Did you know that you have a “space bubble” all around you? And did you know that other people have a “space bubble” too?
When people are making conversation with someone else, they generally like to have a little bubble of space all around them. This little bubble of space extends one or two or even three feet all around our bodies. We tend to view this as our personal space, even if we never really think about it.
If we invade too close into someone else’s personal space before they are ready to be close to us, they will feel very uncomfortable. And if someone gets too physically close to us during a conversation, we can also feel uncomfortable with them.
Some people misjudge how close they should sit or stand when they are talking to strangers or acquaintances, and they may end up making a poor impression on others either because they get too close, or stay too far away. If someone you don’t know very well starts to move too close to you or touches you, you may find yourself taking a step back.
If you don’t know the space bubble rules, you might make another person feel uncomfortable by standing too close, or by touching them when they don’t want to be touched by you.
We like to keep our space bubble as a personal space for ourselves, and for those who are closest to us. We like it when our loved ones, our family, our children, our loved ones get physically close to us. However, if a total stranger insists on getting into our personal space and stand just inches away, we may feel alarmed and uncomfortable.
About the only time we willingly allow a stranger into our personal space is when we need medical treatment, or when we can’t prevent it, such as when we are on a crowded bus or elevator. We also let people get very close to us when we feel a very strong attraction to them.
The size of space bubble we like to have around us, and the amount of touching we will permit, can be complicated.
There are no cut and dried rules. People from different family backgrounds and different cultures often have different preferences for how big their space bubble will be.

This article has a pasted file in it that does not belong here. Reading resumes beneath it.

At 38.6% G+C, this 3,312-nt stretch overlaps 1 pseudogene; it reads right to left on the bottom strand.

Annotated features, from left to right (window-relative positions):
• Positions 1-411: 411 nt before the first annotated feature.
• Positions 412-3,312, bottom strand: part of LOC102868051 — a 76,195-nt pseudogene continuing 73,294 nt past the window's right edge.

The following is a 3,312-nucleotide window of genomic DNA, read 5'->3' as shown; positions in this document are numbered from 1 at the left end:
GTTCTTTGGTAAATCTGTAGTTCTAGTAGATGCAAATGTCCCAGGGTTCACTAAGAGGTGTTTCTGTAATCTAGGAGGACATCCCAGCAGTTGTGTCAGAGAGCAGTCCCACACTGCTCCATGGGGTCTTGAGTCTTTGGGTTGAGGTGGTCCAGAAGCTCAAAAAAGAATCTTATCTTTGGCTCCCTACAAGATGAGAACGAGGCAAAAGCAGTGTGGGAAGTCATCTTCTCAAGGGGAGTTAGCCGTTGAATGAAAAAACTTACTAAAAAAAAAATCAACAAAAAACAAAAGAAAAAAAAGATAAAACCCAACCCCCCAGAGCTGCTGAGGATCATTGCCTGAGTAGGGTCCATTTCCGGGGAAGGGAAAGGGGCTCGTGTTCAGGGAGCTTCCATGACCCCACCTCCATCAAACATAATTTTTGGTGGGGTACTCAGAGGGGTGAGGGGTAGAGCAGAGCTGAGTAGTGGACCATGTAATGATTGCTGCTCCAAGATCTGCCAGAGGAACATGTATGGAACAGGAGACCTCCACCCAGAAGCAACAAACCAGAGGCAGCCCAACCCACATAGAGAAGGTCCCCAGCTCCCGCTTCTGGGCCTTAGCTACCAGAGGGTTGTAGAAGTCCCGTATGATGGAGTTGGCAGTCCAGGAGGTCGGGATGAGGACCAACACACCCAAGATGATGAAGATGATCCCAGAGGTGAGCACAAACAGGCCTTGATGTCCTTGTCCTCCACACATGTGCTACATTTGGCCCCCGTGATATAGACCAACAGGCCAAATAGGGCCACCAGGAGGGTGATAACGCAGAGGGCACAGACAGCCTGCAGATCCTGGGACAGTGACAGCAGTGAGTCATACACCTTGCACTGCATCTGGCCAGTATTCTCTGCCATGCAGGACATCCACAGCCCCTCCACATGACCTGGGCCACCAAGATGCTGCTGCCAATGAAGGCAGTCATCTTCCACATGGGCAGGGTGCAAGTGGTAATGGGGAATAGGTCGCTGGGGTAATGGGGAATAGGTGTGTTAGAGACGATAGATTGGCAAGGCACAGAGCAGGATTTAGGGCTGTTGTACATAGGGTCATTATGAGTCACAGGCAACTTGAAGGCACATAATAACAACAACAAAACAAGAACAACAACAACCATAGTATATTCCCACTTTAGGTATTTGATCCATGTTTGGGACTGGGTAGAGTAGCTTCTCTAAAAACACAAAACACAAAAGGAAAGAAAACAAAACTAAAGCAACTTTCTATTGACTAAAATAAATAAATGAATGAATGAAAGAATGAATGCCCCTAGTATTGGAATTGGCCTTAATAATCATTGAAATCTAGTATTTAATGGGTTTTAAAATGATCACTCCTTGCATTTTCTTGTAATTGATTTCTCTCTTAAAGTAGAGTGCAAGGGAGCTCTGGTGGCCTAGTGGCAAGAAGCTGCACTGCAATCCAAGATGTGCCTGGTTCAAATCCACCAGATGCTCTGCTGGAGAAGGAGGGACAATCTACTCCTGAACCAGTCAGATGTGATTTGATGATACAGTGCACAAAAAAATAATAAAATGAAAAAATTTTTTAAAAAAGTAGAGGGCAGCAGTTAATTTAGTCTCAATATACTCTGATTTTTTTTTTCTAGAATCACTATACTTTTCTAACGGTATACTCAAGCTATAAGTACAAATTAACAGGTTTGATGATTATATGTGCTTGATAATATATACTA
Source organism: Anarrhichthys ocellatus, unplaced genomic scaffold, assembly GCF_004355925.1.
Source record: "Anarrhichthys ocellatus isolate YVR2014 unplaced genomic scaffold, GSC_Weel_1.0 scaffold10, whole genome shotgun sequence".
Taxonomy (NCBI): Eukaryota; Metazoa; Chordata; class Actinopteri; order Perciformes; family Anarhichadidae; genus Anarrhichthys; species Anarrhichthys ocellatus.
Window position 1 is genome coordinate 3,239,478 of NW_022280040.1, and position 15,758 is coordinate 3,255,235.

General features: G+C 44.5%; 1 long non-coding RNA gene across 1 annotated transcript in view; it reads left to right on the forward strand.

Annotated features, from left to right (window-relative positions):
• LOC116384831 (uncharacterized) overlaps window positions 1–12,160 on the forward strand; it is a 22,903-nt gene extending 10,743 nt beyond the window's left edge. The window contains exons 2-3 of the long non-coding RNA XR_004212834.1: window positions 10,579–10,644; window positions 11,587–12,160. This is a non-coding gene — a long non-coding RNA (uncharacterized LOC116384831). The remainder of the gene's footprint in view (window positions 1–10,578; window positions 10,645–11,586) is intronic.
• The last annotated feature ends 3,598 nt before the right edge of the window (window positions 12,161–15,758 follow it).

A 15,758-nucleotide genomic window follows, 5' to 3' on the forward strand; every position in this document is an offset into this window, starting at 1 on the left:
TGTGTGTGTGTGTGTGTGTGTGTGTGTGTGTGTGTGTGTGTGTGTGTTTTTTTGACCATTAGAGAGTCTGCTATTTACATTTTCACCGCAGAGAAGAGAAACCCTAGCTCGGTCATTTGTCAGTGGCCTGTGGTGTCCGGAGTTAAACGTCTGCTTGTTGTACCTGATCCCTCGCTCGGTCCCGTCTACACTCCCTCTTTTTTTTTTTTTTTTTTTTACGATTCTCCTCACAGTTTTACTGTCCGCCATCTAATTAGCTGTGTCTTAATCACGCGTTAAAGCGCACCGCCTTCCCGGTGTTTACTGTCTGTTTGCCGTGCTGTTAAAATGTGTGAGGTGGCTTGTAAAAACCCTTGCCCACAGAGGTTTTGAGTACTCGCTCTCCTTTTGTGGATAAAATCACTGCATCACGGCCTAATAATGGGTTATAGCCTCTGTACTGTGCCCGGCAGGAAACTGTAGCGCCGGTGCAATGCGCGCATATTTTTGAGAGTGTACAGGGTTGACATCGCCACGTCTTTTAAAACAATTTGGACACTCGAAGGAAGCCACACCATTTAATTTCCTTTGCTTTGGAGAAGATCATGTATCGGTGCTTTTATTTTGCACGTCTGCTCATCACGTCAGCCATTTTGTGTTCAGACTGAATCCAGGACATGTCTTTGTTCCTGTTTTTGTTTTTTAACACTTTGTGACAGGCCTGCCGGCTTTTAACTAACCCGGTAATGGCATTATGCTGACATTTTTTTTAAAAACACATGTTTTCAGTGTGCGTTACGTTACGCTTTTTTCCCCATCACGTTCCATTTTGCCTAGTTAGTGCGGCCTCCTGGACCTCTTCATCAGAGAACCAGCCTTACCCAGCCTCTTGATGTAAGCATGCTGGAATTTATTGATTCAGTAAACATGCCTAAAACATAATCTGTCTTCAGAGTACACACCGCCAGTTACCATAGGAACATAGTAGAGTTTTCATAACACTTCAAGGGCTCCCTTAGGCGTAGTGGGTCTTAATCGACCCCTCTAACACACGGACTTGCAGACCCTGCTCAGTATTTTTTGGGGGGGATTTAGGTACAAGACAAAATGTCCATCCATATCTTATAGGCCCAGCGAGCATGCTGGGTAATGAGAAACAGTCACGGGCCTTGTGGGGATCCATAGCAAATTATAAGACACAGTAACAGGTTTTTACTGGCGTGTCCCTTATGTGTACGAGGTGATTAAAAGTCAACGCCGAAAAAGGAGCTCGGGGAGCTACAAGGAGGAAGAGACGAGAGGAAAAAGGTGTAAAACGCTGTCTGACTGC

People who come from a British background are likely to be more formal and reserved with strangers and acquaintances than North Americans would be. If you address an English person by his first name without permission, he may feel that you are being too familiar with him. English people will feel usually feel uncomfortable if you stand close to them while speaking, and will back away to a distance that suits them better.
People from a British background often want to stand quite far away from their conversation partners when making small talk, and are not likely to engage in a lot of public touching with people they don’t know.
On the other hand, people from Central and South American countries will often stand extremely close to you while speaking, and may feel offended if you back away. Men from these countries feel comfortable hugging each other in public, whereas most men from a British or North American background will almost never do so.
People from China and Japan are usually much more reserved, and will stand considerably farther away from the other person with whom they are having a conversation.
The size of the space bubble we try to create around us will also change according to circumstances.
When we are on a subway during rush hour we will tolerate strangers pressing up against us in a way that we would not accept from someone at a business meeting.
When we first meet someone new, we are not likely to stand in each other’s zone of private space unless we are both feeling a strong sexual attraction. When people are drunk they will tolerate a lot of physical closeness with strangers that they might not accept when they are sober.
When you are talking with people, respect the space boundary that your conversation partners want to have around them.
If you find that other people keep moving further back when you stand close to them, it does not necessarily mean they don’t like you. It might mean that you are invading territory they consider their personal space.
If you notice this happening, they will probably appreciate having a bit more space. Don’t move physically closer to them until you know them better and they seem more willing to get close to you.
When people warm up to you and like you a lot, they will often signal this by smiling at you a lot, getting closer to you, and touching you. If they don’t feel that this is the right time or place for being close, they will pull back a bit.
You can subtly participate in negotiating the ideal distance by slightly approaching and backing away until you both appear to be comfortable. Thus you will create a better impression on them.